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Malpractice claims: finding the silver lining.

In this issue of SMJ, Holohan and colleagues present findings from their review of 1,949 paid malpractice claims in the Veterans Health Administration from 1998 to 2003. The article nicely highlights that diagnostic errors are an important quality problem in the US healthcare system. Diagnostic errors were common, they were very harmful to patients, and frequently occurred in the ambulatory setting. Of the 723 claims found to have negligent errors, 45% were diagnosis related and 41% of those resulted in death. Diagnosis-related negligent events comprised 49% of all negligent deaths in the data set. Another important finding was that 80% of negligent diagnostic errors occurred in the outpatient setting.

This article should be read in context of the Institute of Medicine report, To Err is Human (National Academies Press), published in 2000. This report concluded that 44,000 to 98,000 patients die each year from medical errors in US hospitals and that we must focus on improving systems of healthcare delivery (in contrast to the malpractice system's goal of blaming individual providers for mistakes). The report led to increased research funding from the federal government, new regulations by accrediting organizations, a focus on quality by purchasers of healthcare, and innumerable safety programs in hospitals throughout the country. For example, many hospitals are encouraging providers to report errors and adverse events in order to learn more about the types of errors that occur and why they occur. Malpractice claims files can be considered a type of patient-initiated error reporting system, and one that offers valuable insights for how to improve patient safety.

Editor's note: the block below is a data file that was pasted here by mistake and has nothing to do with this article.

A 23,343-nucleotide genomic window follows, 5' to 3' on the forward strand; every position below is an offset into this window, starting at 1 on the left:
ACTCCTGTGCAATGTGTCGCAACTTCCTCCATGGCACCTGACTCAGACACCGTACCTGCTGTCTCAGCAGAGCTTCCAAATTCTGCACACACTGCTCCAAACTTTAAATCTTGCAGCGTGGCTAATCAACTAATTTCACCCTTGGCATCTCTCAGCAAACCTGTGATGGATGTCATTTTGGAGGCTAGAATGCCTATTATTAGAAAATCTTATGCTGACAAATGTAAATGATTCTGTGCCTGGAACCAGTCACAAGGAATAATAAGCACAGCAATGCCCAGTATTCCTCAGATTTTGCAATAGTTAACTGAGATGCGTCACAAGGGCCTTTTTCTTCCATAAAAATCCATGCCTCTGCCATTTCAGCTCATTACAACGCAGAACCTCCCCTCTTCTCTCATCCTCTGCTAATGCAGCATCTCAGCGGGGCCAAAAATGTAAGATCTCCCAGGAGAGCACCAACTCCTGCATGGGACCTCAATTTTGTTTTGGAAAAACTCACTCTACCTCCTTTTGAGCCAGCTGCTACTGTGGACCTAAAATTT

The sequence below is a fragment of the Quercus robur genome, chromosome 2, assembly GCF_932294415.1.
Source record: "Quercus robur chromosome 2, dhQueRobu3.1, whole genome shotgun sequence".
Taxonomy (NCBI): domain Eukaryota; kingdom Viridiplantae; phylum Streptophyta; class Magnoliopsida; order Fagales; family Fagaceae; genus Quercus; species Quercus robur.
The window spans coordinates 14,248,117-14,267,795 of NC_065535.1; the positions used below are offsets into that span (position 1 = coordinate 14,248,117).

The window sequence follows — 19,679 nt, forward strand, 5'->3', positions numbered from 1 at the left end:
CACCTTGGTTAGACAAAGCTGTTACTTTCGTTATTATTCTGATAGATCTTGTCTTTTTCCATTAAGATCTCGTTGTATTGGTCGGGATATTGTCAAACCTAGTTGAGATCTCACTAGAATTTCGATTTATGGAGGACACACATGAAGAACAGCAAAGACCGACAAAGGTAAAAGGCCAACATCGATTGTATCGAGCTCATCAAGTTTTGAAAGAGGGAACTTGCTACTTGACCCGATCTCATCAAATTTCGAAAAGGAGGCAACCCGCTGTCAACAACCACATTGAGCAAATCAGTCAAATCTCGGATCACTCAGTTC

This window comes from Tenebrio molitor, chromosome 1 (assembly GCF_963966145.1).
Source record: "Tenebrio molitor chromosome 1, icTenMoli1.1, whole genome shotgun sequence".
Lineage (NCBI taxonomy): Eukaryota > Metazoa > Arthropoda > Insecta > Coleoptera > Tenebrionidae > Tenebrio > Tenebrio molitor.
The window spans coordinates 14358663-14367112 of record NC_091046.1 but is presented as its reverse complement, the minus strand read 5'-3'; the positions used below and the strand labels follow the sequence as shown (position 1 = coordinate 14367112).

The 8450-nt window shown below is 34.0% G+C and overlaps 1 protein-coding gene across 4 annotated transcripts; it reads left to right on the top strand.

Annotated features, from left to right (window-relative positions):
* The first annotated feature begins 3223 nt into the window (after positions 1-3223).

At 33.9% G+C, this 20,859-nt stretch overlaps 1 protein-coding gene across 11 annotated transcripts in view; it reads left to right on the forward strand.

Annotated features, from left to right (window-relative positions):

Before considering the implications of claims file analyses in general, and the Holohan study in particular, readers should be reminded of the limitations of malpractice claims file analyses. First, the errors documented in claims files are probably not representative of all errors. Recall that a patient had to hire a lawyer and file a lawsuit to initiate the process that results in a paid claim. Thus, claims can be considered a type of patient initiated reporting system. Patients often sue because there has been a bad outcome or because of conflict with a physician, and not solely because of poor quality of care. So there are probably many types of errors in medicine that are not represented in claims files. Second, there is a time lag of several years between the occurrence of the error, the time the claim was filed, and the time it was paid (which was the final event that made claims eligible for review in this sample). So results of claims file analyses may have limited application to current medical care. Third, the data in the claim file may be incomplete and the facts may be disputed. These and other factors can lead to poor reliability when reviewers are asked to make judgments about negligence. Fourth, reviewers are more likely to find errors in the process of care if they know that there was a bad outcome, as is the case with malpractice claims. This is called hindsight bias and may mean that studies of claims files result in overcalling errors.